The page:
9-13 July 2018
Sofia, Bulgaria
Europe/Sofia timezone

The EU Up to University Project - Bridging the gap between secondary and higher education

10 Jul 2018, 16:00
Sofia, Bulgaria

Sofia, Bulgaria

National Culture Palace, Boulevard "Bulgaria", 1463 NDK, Sofia, Bulgaria
Poster Track 7 – Clouds, virtualization and containers Posters


Enric Tejedor Saavedra (CERN)


In January 2017, a consortium of European companies, research labs, universities, and education networks started the “Up to University” project (Up2U). Up2U is a 3-year EU-funded project that aims at creating a bridge between high schools and higher education. Up2U addresses both the technological and methodological gaps between secondary school and higher education by (a.) provisioning the tools commonly used in academia and big science to secondary school students and by (b.) training and enabling teachers to use new technologies and experiment with novel pedagogical methods in their lectures.

Up2U proposes the development of an innovative e-learning environment for high school students and teachers. This is a platform consisting of tools for real-time interactions on-line, educational content harvesting, lectures recording and publishing, document creation, collaborative editing, cloud file storage and sharing. All tools are open source, accessible from a web interface and entirely cloud-based. More importantly, they can be easily distributed and allow for portability leveraging on container technologies. This gives the possibility to National Research and Education Networks (NRENs), or even individual schools, to deploy the Up2U platform on their cloud infrastructure, customizing and scaling the deployment according to their needs.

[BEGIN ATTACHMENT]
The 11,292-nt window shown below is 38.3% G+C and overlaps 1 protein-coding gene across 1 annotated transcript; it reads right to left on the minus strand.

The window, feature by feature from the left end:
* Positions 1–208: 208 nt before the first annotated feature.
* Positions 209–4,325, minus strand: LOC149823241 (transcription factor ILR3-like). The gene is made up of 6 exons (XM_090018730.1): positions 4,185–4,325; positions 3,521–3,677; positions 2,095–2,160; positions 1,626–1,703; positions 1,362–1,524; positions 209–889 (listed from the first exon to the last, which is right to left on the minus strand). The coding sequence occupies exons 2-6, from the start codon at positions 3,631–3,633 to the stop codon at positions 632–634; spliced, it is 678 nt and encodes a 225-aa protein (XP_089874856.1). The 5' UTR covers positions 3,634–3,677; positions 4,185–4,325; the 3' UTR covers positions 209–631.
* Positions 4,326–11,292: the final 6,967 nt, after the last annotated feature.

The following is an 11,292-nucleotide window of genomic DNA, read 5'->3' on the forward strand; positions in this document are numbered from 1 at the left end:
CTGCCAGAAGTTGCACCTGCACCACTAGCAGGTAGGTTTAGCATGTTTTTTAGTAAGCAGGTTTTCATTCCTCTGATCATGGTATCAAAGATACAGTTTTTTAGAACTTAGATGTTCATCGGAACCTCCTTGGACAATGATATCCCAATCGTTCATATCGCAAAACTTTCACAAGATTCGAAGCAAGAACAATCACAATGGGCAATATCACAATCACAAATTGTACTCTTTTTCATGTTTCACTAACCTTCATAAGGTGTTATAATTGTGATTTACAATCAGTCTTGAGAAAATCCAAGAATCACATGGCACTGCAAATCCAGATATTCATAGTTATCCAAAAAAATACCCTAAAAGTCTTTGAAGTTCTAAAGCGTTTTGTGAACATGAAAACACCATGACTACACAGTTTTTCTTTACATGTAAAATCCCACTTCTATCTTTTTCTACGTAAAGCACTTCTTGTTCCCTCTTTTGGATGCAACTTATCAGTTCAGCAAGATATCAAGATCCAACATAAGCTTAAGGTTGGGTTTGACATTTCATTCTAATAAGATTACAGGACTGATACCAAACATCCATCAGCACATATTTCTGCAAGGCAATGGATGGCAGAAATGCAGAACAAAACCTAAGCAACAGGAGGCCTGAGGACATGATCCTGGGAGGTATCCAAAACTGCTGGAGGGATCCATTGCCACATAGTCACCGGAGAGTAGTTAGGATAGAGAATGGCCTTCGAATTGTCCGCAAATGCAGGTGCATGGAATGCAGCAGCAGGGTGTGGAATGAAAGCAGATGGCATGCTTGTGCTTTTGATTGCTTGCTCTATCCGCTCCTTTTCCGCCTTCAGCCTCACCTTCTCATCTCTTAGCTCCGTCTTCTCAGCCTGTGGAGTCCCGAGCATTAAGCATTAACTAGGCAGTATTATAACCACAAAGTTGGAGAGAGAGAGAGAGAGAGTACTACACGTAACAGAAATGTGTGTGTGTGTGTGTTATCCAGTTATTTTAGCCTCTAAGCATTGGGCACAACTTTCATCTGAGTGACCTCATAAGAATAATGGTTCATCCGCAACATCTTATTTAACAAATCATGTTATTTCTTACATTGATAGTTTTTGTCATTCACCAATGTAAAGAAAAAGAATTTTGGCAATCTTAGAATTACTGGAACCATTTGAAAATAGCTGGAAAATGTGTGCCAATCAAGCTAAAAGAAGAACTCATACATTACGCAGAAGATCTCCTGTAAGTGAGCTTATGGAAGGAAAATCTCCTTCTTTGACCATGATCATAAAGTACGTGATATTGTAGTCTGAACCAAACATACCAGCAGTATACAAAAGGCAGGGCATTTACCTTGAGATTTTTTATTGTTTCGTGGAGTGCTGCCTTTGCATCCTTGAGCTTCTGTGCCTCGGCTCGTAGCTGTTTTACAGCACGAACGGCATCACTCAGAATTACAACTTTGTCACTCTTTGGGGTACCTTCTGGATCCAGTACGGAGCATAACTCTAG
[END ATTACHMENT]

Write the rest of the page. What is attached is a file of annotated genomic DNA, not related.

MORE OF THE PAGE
The ultimate goal of Up2U is to remove the disconnection between high schools and higher education by creating new communities of interested people sharing and improving high-quality educational content, re-elaborating scientific papers to make them accessible by a wider audience, and using the same technology tools and components. In such a way, students now in high schools will have the unique opportunity to experiment and familiarize with tools, approaches, and methodologies used by scientists in demanding environments and consequently develop the required skills for a seamless transition to university.

Primary authors

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